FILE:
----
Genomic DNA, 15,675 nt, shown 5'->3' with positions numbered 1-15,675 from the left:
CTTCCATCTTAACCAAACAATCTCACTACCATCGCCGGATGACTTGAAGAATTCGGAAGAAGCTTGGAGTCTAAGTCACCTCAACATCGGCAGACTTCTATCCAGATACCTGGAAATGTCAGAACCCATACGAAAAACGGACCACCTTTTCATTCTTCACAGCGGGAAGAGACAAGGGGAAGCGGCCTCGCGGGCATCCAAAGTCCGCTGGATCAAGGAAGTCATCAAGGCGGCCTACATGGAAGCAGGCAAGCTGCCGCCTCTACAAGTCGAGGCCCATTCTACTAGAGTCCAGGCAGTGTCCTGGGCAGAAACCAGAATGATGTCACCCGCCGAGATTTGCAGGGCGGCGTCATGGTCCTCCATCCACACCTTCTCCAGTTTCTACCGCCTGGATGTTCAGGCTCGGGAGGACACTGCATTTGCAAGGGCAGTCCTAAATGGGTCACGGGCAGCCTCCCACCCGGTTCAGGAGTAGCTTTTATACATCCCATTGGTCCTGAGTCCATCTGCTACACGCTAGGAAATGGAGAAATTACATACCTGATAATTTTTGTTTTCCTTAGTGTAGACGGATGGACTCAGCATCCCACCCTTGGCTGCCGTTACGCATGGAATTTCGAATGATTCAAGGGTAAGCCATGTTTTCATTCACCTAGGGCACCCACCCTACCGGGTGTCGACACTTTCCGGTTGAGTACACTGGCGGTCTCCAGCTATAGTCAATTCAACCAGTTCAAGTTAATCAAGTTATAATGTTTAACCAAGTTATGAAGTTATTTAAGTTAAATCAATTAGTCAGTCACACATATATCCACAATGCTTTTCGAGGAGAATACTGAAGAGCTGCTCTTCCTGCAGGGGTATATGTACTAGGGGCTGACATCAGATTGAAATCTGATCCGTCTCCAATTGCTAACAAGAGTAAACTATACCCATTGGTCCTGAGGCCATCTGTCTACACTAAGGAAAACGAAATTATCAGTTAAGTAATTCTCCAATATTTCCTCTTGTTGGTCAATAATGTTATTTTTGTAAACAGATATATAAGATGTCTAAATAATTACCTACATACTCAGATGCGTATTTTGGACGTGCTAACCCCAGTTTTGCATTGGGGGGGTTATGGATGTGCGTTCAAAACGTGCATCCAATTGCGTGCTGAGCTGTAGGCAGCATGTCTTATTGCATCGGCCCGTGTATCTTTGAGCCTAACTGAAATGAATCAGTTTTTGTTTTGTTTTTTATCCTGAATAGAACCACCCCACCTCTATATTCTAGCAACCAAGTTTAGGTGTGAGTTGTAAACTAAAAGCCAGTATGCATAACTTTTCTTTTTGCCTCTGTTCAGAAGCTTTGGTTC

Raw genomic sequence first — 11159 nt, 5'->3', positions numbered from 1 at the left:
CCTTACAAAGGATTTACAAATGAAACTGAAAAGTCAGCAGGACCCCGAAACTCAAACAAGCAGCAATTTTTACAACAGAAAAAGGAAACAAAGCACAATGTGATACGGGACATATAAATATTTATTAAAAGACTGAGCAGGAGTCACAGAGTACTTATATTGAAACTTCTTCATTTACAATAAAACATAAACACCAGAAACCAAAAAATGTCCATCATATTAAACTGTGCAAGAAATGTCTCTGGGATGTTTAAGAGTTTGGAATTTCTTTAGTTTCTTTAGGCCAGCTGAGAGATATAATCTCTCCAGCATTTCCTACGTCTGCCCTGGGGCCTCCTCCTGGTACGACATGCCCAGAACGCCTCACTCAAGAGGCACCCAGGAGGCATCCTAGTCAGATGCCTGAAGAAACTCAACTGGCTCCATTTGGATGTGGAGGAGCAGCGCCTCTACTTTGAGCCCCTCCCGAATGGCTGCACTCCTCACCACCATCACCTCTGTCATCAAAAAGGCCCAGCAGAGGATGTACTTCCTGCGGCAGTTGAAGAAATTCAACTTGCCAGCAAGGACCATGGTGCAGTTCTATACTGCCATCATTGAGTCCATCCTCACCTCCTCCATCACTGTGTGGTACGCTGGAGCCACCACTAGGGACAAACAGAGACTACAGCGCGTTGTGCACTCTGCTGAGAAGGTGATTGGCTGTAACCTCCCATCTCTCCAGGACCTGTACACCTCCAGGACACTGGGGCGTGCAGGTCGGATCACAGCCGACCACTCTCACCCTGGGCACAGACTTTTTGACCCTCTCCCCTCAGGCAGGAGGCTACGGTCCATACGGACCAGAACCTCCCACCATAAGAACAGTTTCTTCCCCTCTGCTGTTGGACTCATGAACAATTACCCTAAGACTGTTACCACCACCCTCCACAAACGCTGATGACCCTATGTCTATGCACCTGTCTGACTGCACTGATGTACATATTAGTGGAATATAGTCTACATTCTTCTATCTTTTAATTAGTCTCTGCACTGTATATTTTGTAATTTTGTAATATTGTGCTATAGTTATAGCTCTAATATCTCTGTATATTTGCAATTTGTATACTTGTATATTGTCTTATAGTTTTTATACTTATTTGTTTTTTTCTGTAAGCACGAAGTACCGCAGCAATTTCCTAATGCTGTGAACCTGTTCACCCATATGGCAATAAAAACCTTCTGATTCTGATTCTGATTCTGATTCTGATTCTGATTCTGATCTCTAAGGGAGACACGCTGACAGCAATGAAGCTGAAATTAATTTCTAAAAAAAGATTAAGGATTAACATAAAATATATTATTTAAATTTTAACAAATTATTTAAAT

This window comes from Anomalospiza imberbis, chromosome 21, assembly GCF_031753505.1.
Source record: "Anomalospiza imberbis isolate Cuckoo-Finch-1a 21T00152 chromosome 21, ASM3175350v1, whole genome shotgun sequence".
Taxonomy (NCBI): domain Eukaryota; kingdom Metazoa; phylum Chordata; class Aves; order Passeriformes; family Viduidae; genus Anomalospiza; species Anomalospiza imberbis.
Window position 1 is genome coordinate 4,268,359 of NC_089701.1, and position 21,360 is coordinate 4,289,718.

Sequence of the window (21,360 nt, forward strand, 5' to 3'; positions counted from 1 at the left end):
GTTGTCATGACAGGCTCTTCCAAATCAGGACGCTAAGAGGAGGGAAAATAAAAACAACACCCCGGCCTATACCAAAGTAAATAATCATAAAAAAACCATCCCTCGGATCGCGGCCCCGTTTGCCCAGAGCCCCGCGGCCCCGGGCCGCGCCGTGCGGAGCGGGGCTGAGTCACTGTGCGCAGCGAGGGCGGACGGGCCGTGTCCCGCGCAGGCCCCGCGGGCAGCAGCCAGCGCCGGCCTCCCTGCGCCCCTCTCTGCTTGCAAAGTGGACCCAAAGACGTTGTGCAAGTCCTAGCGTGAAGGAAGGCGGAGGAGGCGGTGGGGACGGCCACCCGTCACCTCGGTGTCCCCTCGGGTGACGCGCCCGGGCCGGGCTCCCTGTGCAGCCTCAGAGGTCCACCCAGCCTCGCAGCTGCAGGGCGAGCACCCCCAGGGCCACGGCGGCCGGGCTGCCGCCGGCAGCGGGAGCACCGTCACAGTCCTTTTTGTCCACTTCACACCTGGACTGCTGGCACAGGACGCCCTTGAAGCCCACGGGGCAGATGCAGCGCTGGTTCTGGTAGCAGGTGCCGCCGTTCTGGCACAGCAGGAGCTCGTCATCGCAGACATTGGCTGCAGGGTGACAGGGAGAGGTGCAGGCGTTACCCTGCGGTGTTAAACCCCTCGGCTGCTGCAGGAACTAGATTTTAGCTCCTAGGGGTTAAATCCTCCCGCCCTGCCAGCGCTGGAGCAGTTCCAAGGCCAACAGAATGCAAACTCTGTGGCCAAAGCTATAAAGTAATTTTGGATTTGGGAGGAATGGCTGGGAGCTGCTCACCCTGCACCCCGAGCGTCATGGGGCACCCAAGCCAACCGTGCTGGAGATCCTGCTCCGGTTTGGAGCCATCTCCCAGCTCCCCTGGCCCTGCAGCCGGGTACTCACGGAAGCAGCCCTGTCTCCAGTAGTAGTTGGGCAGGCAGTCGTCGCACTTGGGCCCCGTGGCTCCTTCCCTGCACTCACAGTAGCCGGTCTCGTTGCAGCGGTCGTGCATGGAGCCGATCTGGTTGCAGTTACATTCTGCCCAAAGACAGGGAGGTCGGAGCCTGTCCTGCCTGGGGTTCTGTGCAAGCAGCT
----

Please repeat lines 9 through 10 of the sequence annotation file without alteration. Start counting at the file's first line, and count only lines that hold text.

Sequence of the window (21,360 nt, forward strand, 5' to 3'; positions counted from 1 at the left end):
GTTGTCATGACAGGCTCTTCCAAATCAGGACGCTAAGAGGAGGGAAAATAAAAACAACACCCCGGCCTATACCAAAGTAAATAATCATAAAAAAACCATCCCTCGGATCGCGGCCCCGTTTGCCCAGAGCCCCGCGGCCCCGGGCCGCGCCGTGCGGAGCGGGGCTGAGTCACTGTGCGCAGCGAGGGCGGACGGGCCGTGTCCCGCGCAGGCCCCGCGGGCAGCAGCCAGCGCCGGCCTCCCTGCGCCCCTCTCTGCTTGCAAAGTGGACCCAAAGACGTTGTGCAAGTCCTAGCGTGAAGGAAGGCGGAGGAGGCGGTGGGGACGGCCACCCGTCACCTCGGTGTCCCCTCGGGTGACGCGCCCGGGCCGGGCTCCCTGTGCAGCCTCAGAGGTCCACCCAGCCTCGCAGCTGCAGGGCGAGCACCCCCAGGGCCACGGCGGCCGGGCTGCCGCCGGCAGCGGGAGCACCGTCACAGTCCTTTTTGTCCACTTCACACCTGGACTGCTGGCACAGGACGCCCTTGAAGCCCACGGGGCAGATGCAGCGCTGGTTCTGGTAGCAGGTGCCGCCGTTCTGGCACAGCAGGAGCTCGTCATCGCAGACATTGGCTGCAGGGTGACAGGGAGAGGTGCAGGCGTTACCCTGCGGTGTTAAACCCCTCGGCTGCTGCAGGAACTAGATTTTAGCTCCTAGGGGTTAAATCCTCCCGCCCTGCCAGCGCTGGAGCAGTTCCAAGGCCAACAGAATGCAAACTCTGTGGCCAAAGCTATAAAGTAATTTTGGATTTGGGAGGAATGGCTGGGAGCTGCTCACCCTGCACCCCGAGCGTCATGGGGCACCCAAGCCAACCGTGCTGGAGATCCTGCTCCGGTTTGGAGCCATCTCCCAGCTCCCCTGGCCCTGCAGCCGGGTACTCACGGAAGCAGCCCTGTCTCCAGTAGTAGTTGGGCAGGCAGTCGTCGCACTTGGGCCCCGTGGCTCCTTCCCTGCACTCACAGTAGCCGGTCTCGTTGCAGCGGTCGTGCATGGAGCCGATCTGGTTGCAGTTACATTCTGCCCAAAGACAGGGAGGTCGGAGCCTGTCCTGCCTGGGGTTCTGTGCAAGCAGCT